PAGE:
In an address to the Canadian Education* Adso'dintloh Itf Victoria on1
OcU. 2.
I.tst.rif htr specifications" for nn;
Ideal citizen, Dr. Mackenzie said:
"AH" educartbh" Ift tbe gense" that 1 am'
using ll Is concerned wllh human'
brings, then IJhe oftjecllve or goal
lof oritfttntlon rriiiisT He the I'difal adult
or citizen, man or woman. And so,
we must aide ourselves afc' educators'
what: Whfi of* artulttr aWd eltlfeens we
really want to produce.
Turning to sortie of the weaknesses
In our cdueatlorial ertvlrohnient Dr.
Mackenzie said:
MASS APPEAL
"Much In our Western North American world Is bnd, undesirable and
dangerous, .or weak and deficient.
Here 1 am talking about education
In terms of Influence* and environment. As llluilratlbhs, nitty I mention two potential of Inherent weaknesses; The first, the potentialities
and 'ho known effects of which I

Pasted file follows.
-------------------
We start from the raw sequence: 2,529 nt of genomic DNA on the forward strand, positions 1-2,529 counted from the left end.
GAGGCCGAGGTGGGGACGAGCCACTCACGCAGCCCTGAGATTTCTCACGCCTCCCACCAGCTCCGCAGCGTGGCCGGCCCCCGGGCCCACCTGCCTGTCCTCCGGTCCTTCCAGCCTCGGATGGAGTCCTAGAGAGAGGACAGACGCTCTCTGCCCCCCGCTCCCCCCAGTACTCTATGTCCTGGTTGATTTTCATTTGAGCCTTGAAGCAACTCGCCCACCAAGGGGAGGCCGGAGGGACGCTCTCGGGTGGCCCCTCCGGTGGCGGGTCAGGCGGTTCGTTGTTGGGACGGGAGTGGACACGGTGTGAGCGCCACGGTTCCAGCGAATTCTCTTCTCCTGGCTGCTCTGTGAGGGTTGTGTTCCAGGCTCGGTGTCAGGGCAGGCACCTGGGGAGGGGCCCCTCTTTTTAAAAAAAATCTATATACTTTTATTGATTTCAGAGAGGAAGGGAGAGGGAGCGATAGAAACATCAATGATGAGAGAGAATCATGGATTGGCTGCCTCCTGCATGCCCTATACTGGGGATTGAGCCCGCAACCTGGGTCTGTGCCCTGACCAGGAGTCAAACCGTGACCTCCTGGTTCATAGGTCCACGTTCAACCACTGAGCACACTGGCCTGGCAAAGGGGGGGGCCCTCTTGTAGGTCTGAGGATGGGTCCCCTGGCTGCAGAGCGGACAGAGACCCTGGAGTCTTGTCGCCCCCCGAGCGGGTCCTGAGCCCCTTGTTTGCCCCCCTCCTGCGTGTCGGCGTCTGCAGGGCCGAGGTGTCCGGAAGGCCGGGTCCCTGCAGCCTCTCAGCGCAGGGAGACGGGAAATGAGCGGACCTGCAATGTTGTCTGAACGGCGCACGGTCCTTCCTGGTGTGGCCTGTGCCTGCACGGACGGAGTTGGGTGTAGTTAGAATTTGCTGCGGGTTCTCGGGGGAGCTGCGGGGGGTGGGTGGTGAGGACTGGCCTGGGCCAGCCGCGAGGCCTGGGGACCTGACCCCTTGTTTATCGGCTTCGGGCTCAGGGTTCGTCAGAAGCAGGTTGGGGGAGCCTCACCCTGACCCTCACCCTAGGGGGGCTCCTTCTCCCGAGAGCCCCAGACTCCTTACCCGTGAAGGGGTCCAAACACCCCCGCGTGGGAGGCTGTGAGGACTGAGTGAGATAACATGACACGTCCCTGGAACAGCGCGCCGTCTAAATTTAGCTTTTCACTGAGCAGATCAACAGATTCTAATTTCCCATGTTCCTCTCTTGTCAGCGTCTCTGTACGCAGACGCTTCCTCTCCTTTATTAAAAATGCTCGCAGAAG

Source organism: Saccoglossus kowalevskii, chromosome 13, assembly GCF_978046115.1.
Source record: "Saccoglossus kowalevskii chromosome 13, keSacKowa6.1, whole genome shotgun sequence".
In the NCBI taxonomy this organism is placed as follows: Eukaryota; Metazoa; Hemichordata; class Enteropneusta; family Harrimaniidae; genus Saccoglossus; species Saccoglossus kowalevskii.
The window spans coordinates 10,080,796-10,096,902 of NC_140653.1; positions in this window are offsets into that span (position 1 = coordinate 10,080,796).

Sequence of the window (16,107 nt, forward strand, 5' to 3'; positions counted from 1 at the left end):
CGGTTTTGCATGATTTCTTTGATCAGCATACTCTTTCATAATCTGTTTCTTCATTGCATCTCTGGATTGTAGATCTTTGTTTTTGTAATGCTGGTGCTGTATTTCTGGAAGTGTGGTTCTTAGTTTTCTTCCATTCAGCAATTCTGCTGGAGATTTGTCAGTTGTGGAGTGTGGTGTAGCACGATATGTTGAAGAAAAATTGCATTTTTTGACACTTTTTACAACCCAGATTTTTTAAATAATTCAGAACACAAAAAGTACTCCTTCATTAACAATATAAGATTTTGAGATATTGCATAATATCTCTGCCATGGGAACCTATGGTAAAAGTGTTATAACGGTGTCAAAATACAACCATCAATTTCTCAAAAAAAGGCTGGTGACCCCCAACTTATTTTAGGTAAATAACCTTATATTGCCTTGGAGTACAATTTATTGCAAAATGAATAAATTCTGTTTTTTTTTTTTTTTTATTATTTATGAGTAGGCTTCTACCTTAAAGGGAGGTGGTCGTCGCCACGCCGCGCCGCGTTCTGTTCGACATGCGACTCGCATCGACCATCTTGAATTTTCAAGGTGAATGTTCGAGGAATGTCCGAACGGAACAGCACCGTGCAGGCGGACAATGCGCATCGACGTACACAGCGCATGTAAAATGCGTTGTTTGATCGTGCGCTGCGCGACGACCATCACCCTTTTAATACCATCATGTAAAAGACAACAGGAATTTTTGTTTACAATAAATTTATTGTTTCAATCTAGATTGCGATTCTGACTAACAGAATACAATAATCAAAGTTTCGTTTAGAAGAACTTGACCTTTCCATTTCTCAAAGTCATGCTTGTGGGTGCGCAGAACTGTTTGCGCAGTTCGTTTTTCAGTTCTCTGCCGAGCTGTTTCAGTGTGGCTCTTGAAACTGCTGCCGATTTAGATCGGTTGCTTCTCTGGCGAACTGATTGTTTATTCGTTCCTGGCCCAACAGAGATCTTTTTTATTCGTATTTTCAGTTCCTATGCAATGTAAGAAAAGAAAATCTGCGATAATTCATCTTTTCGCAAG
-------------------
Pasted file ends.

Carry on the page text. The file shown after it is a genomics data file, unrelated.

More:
would describe as the mass" appeal,
Iho other,*the Iniportnnoe of the
soft, tho lusti op the sensual Ideals
prevalent In much of dur society.
Thc mass irtfedlii of Information* and
recreation, televMottV mdvles, thd
radio, advertising generally, graphics, the conilca and evert the press
to a HmlteW extent, all tend to reduce us td common standards ot
"manners, niorali artd' MhaVlour, to
ereate for us tho common standards
of value and to make us feel and
art alike In b'mir of emotldns and
prejudice.
. ON* ormitV Nl:cm\H\
"A certain amount or conformity
Is necessary and good If society
Is to funtttldtt and people are to
Jive and vWK• IrtgntHdr'. Tdfci riiUHti of
It will make robots of us,' fit cltl-
?x>r\k for1 ft' rfidatnrJirnp of1 a totalitarian state"; t
"The other weakness which 1 mentioned Is .the emphasis that we are
giving ahd tiie* imttpi'tantM Which wo
are attaching to a isensual material-
Ism; tbe Idea; for Ihstnnce, that
everyone Is' ehtltfied td artd should
have fabulous luxury without much
sense of responsibility to society
ahd without much sense- of the